Uniondale F.D. always at the ready to answer community’s call

Some of the members of the Uniondale Fire Department's Protection Ladder Company No. 4. Center left was Lt. Kenson Derisma, and center right was William Rodriguez. // Photo by Athena Dawson/Long Island Advocate

By Athena Dawson

Editor’s note: This is part two in a long-term series on Uniondale by Hofstra University graduate journalism students enrolled in Community Journalism this past fall.

Emergency calls happen when Uniondale Fire Department volunteers least expect them, but they will always answer them. Comprising four fire companies and a total of 135 members, the department brings together people from all walks of life to form a diverse community.

The companies include two engines (Manor Engine Company No. 3 and Brookside Engine Company No. 2), one truck (Protection Ladder Company No. 4), and one rescue and EMS squad ( Emergency Company No. 1).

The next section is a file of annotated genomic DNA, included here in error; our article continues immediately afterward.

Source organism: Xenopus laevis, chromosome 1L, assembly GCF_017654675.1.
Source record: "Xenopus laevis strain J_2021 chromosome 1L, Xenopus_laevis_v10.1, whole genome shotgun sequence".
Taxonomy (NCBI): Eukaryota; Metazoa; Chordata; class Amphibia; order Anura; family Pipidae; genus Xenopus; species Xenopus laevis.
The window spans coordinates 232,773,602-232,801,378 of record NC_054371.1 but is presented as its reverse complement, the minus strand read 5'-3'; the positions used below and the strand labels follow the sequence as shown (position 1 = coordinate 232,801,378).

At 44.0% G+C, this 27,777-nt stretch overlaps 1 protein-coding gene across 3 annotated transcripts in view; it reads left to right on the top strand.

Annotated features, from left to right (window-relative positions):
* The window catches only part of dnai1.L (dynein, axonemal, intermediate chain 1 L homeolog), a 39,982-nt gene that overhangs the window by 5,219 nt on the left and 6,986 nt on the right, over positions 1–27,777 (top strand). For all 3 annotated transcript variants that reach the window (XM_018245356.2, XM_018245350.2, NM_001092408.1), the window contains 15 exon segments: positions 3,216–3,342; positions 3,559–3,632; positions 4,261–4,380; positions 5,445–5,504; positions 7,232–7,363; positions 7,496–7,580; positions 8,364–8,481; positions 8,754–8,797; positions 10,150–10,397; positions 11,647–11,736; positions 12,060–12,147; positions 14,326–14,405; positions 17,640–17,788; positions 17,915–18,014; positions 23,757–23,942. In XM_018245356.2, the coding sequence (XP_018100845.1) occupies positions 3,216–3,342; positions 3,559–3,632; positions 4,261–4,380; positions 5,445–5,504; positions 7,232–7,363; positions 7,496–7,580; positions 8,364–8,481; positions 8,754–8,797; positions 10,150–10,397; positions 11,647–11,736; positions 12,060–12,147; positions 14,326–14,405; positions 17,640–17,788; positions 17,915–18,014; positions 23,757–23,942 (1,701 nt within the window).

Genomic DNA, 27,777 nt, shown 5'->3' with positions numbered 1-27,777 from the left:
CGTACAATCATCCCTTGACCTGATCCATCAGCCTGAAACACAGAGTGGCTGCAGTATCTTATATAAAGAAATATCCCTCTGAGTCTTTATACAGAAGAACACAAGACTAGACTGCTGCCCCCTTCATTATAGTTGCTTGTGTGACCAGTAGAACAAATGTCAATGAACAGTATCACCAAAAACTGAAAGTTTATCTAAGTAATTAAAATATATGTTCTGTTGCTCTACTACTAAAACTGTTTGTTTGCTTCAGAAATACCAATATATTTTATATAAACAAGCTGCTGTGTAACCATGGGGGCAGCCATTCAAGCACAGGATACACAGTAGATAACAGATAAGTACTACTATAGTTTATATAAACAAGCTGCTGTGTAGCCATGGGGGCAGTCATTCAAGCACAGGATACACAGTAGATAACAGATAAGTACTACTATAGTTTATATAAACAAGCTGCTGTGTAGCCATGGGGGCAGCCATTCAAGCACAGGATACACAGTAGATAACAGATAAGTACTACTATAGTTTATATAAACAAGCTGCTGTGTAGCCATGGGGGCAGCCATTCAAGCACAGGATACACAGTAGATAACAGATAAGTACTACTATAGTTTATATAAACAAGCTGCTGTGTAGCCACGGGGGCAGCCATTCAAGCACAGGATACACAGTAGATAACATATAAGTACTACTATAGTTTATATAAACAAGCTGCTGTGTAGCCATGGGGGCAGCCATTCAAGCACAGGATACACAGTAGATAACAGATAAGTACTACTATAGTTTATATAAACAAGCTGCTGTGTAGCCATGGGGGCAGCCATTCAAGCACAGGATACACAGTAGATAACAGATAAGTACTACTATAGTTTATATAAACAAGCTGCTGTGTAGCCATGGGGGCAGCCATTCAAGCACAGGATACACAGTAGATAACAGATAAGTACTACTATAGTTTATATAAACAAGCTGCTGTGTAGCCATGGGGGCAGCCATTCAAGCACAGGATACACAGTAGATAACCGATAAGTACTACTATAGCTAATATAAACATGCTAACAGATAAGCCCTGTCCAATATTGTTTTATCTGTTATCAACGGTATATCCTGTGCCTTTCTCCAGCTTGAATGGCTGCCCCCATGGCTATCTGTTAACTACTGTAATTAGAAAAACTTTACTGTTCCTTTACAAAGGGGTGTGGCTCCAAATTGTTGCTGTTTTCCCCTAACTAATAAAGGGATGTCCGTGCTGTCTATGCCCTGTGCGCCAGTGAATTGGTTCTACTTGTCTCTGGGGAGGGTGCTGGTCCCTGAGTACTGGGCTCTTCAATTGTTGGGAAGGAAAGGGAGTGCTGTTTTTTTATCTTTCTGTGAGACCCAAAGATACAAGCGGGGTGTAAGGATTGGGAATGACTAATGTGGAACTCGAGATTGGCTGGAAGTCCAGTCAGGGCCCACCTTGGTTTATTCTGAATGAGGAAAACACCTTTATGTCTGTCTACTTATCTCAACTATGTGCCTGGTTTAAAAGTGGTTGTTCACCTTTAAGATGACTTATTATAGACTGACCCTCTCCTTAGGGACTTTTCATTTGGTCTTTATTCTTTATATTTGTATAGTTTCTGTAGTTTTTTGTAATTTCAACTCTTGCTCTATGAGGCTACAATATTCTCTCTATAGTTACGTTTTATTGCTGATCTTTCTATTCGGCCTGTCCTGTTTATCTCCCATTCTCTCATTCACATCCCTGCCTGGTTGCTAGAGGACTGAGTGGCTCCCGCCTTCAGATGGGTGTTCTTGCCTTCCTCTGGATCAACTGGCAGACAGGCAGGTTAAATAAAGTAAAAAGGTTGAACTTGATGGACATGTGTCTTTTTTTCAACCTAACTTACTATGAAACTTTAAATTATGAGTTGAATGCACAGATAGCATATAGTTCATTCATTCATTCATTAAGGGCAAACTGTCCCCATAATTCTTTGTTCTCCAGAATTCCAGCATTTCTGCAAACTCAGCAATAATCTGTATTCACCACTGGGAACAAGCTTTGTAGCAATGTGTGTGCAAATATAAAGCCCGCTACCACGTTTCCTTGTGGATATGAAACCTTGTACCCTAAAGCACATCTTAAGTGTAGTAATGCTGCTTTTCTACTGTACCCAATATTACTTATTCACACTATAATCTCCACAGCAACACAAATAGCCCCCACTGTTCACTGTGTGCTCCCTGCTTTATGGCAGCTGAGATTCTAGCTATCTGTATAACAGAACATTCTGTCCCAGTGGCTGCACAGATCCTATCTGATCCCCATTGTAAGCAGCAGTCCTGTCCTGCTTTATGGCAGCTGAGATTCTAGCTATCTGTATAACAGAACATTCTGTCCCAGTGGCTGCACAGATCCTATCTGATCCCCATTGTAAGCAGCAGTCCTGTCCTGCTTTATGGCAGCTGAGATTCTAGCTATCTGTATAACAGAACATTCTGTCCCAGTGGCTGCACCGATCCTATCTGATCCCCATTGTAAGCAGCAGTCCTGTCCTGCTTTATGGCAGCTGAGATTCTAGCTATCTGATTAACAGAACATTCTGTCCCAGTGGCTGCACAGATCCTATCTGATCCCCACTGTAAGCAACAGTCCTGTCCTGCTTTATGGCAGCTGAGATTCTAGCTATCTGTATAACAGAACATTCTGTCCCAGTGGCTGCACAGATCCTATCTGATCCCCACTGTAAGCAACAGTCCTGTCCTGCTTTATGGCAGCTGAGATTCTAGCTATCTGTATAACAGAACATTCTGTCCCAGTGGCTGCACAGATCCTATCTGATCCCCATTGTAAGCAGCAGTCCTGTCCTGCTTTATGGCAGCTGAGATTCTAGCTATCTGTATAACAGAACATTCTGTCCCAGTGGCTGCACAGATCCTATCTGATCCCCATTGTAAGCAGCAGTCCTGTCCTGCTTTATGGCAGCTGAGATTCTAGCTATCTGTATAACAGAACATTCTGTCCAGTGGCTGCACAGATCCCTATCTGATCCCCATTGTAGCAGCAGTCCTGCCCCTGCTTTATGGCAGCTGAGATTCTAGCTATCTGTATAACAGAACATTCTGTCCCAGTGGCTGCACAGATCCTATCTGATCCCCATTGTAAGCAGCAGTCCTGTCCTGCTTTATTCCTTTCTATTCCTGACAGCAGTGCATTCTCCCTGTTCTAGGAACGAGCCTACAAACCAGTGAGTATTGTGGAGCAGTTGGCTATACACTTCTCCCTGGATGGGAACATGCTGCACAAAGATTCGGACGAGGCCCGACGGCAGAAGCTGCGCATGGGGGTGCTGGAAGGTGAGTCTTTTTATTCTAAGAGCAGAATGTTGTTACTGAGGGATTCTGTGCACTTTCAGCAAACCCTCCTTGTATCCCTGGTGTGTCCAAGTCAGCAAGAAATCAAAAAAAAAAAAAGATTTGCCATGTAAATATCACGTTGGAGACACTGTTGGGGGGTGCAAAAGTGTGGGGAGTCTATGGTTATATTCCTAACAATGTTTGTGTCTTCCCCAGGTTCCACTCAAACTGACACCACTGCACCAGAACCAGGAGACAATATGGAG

At the heart of it all is Chief Hugh Lacy, who has been a firefighter with Brookside Engine Company No. 2 for 17 years and took on his role as department head in April. He grew up in Uniondale and chose firefighting to give back to his community.

Chief Hugh Lacy at Uniondale Fire Department headquarters on Uniondale Avenue. // Photo by Athena Dawson/Long Island Advocate

Lacy said many people do not realize that all Uniondale firefighters and EMTs are volunteers, working their regular jobs and then carving out time for firefighting as much as possible.

“We’re not paid for what we do. Our firefighters and EMTs are responding wherever they are to their firehouses. This is outside of our full-time jobs,” he said.

“There’s a balance. It’s not for everybody,” he added.

Recruiting fire volunteers is hard, because the amount of work involved in volunteering can be overwhelming.